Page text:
A learning experience
March 15, 2018
Firmly believing that agriculture is worth promoting, each year, Jason and Shirley ZumBrunnen of ZumBrunnen Angus in Lusk, Wyoming, invite several classes of students to their ranch and bull sale. Second graders from Lusk Elementary and Middle School got to experience the preparation work required to host a successful sale March 7. They then returned to their classroom to watch the sale online through DVAuction.
"Essentially, one of our goals is to promote agriculture, and we feel the best way to do that is to reach out to kids and give them an opportunity to personally experience some things we do," Shirley said. "Each year we have one or two grades come to our bull sale to learn what we do. We take some time to explain how we care for the animals, why we raise them, and what we may look for when purchasing a bull."
"The students learn about the undertaking it takes to set a bull sale. The students fill out a booklet that we bring to class to keep discussing what went on. They witnessed how the sale was set up outside and inside. They learned what it took to get it ready and what needed to be done. The students found out what the whole family does to work on the sale. They experienced seeing a video sale and how it worked and all the things needed for it to be successful," said LEMS second grade teacher Teresa Tucker. She is also the creator of ag in the classroom at LEMS, which was born as an opportunity when one of the ZumBrunnen girls was in her class.
"Teresa Tucker is the driving force in the school to help expose the younger kids to agriculture," Shirley said. "We try to have them out several times a year to see a branding and see baby calves. Probably 75 percent of these children have never been up close and personal with livestock, and the experience they have petting a calf and the fun they have we believe makes a difference in that kids and is positive for the ag community."
“Essentially, one of our goals is to promote agriculture, and we feel the best way to do that is to reach out to kids and give them an opportunity to personally experience some things we do. Each year we have one or two grades come to our bull sale to learn what we do. We take some time to explain how we care for the animals, why we raise them, and what we may look for when purchasing a bull.” Shirley ZumBrunnen, of ZumBrunnen Angus in Lusk, Wyo.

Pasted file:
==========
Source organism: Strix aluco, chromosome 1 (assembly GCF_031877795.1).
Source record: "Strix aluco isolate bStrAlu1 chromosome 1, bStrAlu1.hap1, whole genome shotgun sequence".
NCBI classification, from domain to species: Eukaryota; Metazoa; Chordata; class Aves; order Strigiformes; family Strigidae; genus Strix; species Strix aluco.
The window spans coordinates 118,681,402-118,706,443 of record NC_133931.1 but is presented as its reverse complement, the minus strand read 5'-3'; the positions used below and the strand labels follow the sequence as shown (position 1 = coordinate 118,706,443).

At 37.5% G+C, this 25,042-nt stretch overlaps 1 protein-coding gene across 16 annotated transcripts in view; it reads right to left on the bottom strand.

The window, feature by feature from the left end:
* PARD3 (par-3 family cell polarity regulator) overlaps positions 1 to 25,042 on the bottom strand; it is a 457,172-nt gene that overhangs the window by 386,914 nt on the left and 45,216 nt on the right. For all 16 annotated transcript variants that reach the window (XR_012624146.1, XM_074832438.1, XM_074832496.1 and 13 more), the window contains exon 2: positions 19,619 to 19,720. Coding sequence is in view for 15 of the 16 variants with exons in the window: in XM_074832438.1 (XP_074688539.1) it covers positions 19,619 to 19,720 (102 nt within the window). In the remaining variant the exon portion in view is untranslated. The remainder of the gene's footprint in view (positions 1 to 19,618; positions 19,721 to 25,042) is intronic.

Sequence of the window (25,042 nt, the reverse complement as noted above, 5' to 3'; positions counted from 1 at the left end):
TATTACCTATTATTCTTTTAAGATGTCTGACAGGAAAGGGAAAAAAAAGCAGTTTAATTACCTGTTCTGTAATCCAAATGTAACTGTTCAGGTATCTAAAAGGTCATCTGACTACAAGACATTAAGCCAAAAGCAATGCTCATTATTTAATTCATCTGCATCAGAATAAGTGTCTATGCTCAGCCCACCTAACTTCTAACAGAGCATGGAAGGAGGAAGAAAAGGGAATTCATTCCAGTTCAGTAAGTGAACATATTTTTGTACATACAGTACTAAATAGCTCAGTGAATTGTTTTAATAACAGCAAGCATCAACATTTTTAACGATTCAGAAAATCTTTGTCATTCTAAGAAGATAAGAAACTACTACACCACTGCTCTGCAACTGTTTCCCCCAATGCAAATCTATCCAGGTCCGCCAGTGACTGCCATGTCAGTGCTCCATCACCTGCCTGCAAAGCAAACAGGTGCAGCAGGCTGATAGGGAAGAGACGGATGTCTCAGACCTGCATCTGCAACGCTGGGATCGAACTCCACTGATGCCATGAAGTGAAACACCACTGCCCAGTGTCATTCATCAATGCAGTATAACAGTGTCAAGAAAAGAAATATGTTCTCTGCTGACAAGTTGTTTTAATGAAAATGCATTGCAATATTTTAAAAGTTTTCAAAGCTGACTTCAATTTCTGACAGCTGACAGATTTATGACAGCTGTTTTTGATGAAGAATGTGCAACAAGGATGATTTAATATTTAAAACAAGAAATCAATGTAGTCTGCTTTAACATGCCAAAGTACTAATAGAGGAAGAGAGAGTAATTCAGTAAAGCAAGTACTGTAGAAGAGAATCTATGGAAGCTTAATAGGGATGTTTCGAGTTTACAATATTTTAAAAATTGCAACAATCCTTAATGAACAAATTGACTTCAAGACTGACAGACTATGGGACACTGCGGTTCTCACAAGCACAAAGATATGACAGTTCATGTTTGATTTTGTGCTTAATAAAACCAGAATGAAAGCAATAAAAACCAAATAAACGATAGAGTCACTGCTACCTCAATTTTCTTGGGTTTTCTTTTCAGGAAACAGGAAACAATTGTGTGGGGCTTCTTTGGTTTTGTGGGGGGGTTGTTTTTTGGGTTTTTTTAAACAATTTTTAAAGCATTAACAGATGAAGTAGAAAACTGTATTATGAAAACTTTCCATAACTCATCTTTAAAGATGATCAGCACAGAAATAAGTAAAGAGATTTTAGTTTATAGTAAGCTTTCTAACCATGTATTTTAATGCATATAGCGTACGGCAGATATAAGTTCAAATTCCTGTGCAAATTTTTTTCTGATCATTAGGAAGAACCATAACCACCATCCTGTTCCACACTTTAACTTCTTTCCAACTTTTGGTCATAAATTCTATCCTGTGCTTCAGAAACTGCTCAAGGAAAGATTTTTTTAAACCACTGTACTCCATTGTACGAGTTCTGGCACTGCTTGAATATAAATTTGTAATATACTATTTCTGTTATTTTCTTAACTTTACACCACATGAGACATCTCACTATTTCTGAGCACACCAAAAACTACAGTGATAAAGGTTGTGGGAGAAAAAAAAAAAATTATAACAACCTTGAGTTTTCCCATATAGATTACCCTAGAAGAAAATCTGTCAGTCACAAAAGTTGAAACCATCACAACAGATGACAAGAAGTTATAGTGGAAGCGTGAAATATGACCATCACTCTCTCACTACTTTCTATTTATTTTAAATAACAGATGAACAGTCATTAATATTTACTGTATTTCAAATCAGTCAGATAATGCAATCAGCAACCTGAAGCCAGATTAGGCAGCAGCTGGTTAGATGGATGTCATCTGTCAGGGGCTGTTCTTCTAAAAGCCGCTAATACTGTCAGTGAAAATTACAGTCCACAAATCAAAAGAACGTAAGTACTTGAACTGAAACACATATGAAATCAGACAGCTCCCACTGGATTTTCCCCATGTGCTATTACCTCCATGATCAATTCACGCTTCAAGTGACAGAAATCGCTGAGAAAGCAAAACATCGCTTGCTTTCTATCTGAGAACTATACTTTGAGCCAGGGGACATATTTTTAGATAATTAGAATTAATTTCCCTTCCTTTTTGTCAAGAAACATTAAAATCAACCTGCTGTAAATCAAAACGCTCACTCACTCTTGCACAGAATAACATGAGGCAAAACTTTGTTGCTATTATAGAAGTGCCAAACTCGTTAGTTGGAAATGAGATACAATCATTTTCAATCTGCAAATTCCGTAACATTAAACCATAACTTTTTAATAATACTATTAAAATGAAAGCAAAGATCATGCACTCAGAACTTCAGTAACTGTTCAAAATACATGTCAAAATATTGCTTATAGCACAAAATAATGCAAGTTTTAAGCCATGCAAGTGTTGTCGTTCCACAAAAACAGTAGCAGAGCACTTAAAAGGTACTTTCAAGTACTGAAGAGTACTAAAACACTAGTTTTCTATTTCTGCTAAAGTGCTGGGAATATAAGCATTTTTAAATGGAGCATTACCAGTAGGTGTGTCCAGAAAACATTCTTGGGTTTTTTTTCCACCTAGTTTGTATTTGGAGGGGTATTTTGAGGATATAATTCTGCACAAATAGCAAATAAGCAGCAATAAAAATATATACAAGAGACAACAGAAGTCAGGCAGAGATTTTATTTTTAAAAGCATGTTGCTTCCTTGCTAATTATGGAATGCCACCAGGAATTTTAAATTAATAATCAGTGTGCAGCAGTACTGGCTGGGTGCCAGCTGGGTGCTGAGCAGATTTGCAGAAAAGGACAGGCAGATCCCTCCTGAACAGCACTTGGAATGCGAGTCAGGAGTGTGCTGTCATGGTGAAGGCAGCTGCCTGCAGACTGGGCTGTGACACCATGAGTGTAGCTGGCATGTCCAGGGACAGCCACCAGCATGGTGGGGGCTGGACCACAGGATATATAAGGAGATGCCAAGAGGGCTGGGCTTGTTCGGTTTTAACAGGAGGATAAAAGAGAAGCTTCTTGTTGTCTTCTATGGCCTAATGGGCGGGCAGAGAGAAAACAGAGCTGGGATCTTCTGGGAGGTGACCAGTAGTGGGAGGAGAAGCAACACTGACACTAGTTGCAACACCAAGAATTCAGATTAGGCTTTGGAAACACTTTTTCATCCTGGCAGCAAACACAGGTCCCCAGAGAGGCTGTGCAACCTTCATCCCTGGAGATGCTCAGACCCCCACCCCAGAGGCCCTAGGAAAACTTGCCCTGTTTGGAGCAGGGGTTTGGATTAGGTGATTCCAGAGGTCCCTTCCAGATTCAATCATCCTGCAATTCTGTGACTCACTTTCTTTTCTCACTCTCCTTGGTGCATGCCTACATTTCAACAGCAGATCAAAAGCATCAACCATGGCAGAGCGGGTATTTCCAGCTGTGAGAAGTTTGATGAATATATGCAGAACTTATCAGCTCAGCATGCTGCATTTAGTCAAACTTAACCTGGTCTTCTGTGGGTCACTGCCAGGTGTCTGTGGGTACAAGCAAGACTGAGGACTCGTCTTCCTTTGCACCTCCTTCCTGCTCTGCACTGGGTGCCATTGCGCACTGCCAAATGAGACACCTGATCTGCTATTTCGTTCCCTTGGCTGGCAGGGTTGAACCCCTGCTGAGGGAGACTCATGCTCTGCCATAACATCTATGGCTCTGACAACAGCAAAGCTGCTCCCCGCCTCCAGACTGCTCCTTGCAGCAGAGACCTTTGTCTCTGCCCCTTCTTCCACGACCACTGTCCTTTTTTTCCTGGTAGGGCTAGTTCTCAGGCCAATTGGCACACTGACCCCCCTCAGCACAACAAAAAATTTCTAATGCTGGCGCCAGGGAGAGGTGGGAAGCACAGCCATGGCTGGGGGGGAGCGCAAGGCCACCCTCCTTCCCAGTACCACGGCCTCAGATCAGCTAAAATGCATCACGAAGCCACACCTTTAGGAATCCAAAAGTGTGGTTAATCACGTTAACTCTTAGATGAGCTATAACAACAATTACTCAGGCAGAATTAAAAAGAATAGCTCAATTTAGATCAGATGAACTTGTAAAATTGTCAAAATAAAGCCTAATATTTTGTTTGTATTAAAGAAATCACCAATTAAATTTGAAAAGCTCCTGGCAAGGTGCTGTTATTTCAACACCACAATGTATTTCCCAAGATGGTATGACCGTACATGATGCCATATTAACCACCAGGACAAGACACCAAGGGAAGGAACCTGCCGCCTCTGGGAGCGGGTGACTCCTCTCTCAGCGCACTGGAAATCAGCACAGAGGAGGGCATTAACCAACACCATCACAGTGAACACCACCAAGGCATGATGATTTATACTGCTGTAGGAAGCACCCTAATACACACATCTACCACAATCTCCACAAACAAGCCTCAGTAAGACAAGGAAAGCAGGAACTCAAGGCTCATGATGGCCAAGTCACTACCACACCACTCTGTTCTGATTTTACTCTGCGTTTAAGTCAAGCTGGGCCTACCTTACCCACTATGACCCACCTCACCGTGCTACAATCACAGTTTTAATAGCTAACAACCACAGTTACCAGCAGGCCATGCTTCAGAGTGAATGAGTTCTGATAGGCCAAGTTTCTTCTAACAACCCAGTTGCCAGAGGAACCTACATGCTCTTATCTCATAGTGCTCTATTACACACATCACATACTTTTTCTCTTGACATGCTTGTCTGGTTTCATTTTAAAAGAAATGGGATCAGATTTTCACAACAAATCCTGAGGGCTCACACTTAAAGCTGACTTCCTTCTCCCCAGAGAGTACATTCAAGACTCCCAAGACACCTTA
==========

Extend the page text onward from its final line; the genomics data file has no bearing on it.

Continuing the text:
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Emily, the youngest ZumBrunnen daughter, was among Tucker's class that traveled nine blocks to the Niobrara County Fairgrounds to preview bulls in the pens and question Chris Earl of CK6 Consulting and Lex Madden of Torrington Livestock Auction on their respective roles at the sale.
"The auctioneer discussed what his job was and why it was important to the ZumBrunnens. Careers were discussed from everything of videotaping the bulls and what it took to do that. They discussed what ranchers may look for in a bull and why that was important. They found out that many people were involved in the sale and that it had to be organized to work. They witnessed everything it took to put a sale together," Tucker said. "The other item they were exposed to was actually watching the sale on the internet. We watched the sale in our classroom; they got a taste of what it was like to see, hear, and watch the sale."
For the past three years, ZumBrunnen Angus has also welcomed students from Niobrara County High School ag classes to witness pregnancy checking with an ultrasound machine.
"Each kid is given an opportunity to check a cow and determine whether she is bred or not," Shirley said. "Most of the kids have been a part of something similar, but for some this experience is interesting, to say the least."
While many family and corporate ranches surround the small town of Lusk, Wyoming, there are ample families living in town who don't have connections to agriculture, ranches, and livestock.
"Our students live in an agriculture community, and it is important for them to know what the ag community does. It is also important that they know where their food comes from and who the producers are," Tucker said. "Also, many students do not have a ranching/farming background any more so it is important that they are exposed to agriculture. Students need to be exposed to all areas of agriculture. It is important that students have a background of where they live and what makes your community successful and sustainable."
As 4-H members themselves, the ZumBrunnen family creates opportunities for 4-H youth and FFA members to learn and grow.
"For the clubs FFA and 4-H we offer the kids an opportunity to come to judge bulls before the sale and then we put on a 4-H judging in the first part of June and have several classes of bulls and heifers for the kids to evaluate," Shirley said.
Very much a family affair, the ZumBrunnens' other two daughters Melody, sixth grade, and Gracie, fifth grade, help at the sale each year. Four-year-old Levi was also at the sale, though his ability to help will come later on down the road.
The ranch was first homesteaded by Jason's great-grandad Jacob ZumBrunnen in 1888; the registered Angus herd was initiated in 1948. As the fourth generation, Jason and Shirley returned to the ranch in 2012 to partner with Jason's parents Mel and Lola. Melody, Gracie, Emily, and Levi are the fifth generation of ZumBrunnens on the ranch.